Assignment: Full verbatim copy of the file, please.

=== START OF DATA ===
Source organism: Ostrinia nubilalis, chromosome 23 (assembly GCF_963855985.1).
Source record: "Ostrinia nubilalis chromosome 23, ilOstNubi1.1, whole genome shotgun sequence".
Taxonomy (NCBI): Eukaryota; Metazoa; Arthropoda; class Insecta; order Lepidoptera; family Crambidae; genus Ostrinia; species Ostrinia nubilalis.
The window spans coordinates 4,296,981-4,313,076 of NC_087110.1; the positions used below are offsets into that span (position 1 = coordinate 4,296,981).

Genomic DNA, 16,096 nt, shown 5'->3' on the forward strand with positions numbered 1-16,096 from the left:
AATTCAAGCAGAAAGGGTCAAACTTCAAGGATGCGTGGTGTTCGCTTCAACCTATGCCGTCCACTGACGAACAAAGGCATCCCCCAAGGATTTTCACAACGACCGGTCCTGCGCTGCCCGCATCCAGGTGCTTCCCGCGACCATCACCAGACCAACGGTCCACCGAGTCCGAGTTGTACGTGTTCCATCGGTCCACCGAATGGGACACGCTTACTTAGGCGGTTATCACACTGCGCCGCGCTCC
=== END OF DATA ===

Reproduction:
Source organism: Ostrinia nubilalis, chromosome 23 (assembly GCF_963855985.1).
Source record: "Ostrinia nubilalis chromosome 23, ilOstNubi1.1, whole genome shotgun sequence".
Taxonomy (NCBI): Eukaryota; Metazoa; Arthropoda; class Insecta; order Lepidoptera; family Crambidae; genus Ostrinia; species Ostrinia nubilalis.
The window spans coordinates 4,296,981-4,313,076 of NC_087110.1; the positions used below are offsets into that span (position 1 = coordinate 4,296,981).

Genomic DNA, 16,096 nt, shown 5'->3' on the forward strand with positions numbered 1-16,096 from the left:
AATTCAAGCAGAAAGGGTCAAACTTCAAGGATGCGTGGTGTTCGCTTCAACCTATGCCGTCCACTGACGAACAAAGGCATCCCCCAAGGATTTTCACAACGACCGGTCCTGCGCTGCCCGCATCCAGGTGCTTCCCGCGACCATCACCAGACCAACGGTCCACCGAGTCCGAGTTGTACGTGTTCCATCGGTCCACCGAATGGGACACGCTTACTTAGGCGGTTATCACACTGCGCCGCGCTCC